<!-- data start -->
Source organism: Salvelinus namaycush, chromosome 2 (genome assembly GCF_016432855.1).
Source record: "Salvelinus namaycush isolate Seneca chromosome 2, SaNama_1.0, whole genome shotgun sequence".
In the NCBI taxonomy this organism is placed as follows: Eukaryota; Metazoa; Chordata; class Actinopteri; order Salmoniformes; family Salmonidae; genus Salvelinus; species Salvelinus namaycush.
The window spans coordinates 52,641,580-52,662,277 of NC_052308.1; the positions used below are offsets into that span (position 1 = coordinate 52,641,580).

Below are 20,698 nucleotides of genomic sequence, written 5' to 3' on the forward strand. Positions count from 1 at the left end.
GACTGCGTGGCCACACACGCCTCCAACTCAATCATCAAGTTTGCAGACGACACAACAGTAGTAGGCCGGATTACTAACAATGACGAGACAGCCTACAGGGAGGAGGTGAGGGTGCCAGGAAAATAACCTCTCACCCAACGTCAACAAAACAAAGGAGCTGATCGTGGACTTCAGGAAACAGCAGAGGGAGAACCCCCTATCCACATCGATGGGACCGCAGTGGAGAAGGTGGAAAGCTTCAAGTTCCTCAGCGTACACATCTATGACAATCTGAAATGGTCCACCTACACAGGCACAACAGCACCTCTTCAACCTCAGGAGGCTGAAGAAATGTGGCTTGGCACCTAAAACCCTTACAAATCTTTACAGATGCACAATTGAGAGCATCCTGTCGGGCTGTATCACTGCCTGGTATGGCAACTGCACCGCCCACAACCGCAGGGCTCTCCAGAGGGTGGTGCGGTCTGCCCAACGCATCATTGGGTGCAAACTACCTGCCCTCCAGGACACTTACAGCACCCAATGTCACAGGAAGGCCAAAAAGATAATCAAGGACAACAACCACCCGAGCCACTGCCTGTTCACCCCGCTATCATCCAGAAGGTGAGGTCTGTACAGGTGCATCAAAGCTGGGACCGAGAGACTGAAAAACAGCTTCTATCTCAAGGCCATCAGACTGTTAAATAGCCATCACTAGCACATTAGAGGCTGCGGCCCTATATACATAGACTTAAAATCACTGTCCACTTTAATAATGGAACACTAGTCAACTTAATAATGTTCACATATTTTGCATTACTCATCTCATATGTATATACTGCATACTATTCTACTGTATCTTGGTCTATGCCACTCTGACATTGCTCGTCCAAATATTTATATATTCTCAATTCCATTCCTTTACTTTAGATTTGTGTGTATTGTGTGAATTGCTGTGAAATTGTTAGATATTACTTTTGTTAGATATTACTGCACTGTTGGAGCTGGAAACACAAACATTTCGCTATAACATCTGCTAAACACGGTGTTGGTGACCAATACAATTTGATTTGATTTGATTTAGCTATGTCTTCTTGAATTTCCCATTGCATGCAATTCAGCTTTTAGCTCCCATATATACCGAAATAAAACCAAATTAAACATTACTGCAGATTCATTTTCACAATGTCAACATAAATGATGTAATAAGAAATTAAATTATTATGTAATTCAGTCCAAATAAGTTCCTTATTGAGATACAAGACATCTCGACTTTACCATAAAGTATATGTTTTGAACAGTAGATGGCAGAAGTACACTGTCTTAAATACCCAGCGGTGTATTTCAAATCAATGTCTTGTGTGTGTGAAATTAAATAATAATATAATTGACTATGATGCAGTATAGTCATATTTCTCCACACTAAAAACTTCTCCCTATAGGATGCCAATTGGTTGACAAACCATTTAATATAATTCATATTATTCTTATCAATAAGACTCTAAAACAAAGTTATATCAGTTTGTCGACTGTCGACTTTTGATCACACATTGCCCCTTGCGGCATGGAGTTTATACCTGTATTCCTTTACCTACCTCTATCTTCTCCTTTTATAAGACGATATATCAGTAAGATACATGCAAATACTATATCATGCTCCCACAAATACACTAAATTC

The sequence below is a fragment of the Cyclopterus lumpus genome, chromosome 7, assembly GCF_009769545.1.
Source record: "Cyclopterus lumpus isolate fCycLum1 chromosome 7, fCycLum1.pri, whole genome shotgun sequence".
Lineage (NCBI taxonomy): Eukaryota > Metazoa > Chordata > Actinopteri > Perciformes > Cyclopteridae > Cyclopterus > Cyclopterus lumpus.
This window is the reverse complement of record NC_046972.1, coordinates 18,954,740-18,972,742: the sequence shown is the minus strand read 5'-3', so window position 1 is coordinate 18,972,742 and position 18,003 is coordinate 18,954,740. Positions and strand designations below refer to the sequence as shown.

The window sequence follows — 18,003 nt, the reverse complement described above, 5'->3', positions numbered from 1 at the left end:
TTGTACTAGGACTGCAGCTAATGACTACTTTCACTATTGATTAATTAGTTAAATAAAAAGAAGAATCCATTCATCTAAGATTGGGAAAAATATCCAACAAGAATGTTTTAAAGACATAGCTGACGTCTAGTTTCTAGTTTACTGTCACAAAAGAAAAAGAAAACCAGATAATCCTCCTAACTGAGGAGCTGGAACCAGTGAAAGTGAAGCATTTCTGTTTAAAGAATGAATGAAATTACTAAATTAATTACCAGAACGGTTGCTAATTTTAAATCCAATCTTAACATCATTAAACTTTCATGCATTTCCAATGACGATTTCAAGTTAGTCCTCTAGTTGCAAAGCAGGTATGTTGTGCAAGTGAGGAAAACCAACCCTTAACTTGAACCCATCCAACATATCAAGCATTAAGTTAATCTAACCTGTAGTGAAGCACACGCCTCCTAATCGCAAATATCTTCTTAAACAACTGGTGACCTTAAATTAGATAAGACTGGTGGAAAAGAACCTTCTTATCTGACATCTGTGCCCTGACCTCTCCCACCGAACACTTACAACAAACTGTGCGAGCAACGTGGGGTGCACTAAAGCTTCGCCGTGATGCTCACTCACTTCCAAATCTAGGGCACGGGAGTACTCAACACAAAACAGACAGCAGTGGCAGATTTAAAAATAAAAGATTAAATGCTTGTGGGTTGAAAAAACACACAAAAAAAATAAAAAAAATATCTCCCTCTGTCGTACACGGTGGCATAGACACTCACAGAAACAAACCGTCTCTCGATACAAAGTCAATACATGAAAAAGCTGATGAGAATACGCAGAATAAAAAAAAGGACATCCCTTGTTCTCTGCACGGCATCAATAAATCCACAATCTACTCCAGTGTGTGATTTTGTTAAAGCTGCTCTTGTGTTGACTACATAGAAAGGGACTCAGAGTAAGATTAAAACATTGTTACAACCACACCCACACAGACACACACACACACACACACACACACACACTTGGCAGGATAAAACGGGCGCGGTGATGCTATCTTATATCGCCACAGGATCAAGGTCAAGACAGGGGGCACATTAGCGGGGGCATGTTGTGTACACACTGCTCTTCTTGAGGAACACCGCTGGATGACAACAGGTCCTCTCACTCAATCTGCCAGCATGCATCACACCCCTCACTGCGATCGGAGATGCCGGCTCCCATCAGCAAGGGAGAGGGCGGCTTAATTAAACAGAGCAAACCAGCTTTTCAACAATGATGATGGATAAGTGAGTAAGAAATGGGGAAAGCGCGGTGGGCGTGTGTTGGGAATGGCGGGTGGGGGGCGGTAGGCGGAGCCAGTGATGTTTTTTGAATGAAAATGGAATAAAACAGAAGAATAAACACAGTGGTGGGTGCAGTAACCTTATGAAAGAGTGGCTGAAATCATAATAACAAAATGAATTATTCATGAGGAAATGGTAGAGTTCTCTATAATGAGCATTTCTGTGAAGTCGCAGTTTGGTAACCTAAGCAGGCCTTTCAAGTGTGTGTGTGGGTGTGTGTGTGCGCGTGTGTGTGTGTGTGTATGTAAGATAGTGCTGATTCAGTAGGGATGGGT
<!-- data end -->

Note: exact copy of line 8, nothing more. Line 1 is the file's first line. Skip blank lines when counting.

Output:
Source record: "Cyclopterus lumpus isolate fCycLum1 chromosome 7, fCycLum1.pri, whole genome shotgun sequence".